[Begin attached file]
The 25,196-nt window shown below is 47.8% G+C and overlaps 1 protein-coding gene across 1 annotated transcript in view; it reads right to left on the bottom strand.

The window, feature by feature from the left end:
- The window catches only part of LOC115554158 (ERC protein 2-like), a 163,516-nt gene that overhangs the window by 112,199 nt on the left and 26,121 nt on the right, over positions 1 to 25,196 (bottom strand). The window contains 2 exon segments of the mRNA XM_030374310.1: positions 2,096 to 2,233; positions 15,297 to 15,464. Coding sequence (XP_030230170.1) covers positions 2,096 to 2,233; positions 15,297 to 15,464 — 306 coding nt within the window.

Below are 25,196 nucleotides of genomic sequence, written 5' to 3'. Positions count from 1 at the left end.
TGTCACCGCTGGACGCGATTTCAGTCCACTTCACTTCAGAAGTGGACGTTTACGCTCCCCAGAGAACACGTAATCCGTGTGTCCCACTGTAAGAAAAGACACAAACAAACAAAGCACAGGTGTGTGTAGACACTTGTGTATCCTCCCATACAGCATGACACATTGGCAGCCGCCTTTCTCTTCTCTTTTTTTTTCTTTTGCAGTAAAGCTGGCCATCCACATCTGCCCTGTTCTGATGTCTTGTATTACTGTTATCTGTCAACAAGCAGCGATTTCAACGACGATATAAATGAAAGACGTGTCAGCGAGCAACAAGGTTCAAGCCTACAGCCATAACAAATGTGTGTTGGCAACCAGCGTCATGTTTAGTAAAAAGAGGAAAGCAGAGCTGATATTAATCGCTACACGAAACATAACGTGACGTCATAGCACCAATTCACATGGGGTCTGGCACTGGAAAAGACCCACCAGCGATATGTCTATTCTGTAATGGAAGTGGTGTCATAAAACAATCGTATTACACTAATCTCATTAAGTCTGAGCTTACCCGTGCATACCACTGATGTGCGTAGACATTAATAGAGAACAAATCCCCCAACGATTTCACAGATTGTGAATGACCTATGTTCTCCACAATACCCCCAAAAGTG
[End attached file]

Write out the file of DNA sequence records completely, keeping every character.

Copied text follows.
The 25,196-nt window shown below is 47.8% G+C and overlaps 1 protein-coding gene across 1 annotated transcript in view; it reads right to left on the bottom strand.

The window, feature by feature from the left end:
- The window catches only part of LOC115554158 (ERC protein 2-like), a 163,516-nt gene that overhangs the window by 112,199 nt on the left and 26,121 nt on the right, over positions 1 to 25,196 (bottom strand). The window contains 2 exon segments of the mRNA XM_030374310.1: positions 2,096 to 2,233; positions 15,297 to 15,464. Coding sequence (XP_030230170.1) covers positions 2,096 to 2,233; positions 15,297 to 15,464 — 306 coding nt within the window.

Below are 25,196 nucleotides of genomic sequence, written 5' to 3'. Positions count from 1 at the left end.
TGTCACCGCTGGACGCGATTTCAGTCCACTTCACTTCAGAAGTGGACGTTTACGCTCCCCAGAGAACACGTAATCCGTGTGTCCCACTGTAAGAAAAGACACAAACAAACAAAGCACAGGTGTGTGTAGACACTTGTGTATCCTCCCATACAGCATGACACATTGGCAGCCGCCTTTCTCTTCTCTTTTTTTTTCTTTTGCAGTAAAGCTGGCCATCCACATCTGCCCTGTTCTGATGTCTTGTATTACTGTTATCTGTCAACAAGCAGCGATTTCAACGACGATATAAATGAAAGACGTGTCAGCGAGCAACAAGGTTCAAGCCTACAGCCATAACAAATGTGTGTTGGCAACCAGCGTCATGTTTAGTAAAAAGAGGAAAGCAGAGCTGATATTAATCGCTACACGAAACATAACGTGACGTCATAGCACCAATTCACATGGGGTCTGGCACTGGAAAAGACCCACCAGCGATATGTCTATTCTGTAATGGAAGTGGTGTCATAAAACAATCGTATTACACTAATCTCATTAAGTCTGAGCTTACCCGTGCATACCACTGATGTGCGTAGACATTAATAGAGAACAAATCCCCCAACGATTTCACAGATTGTGAATGACCTATGTTCTCCACAATACCCCCAAAAGTG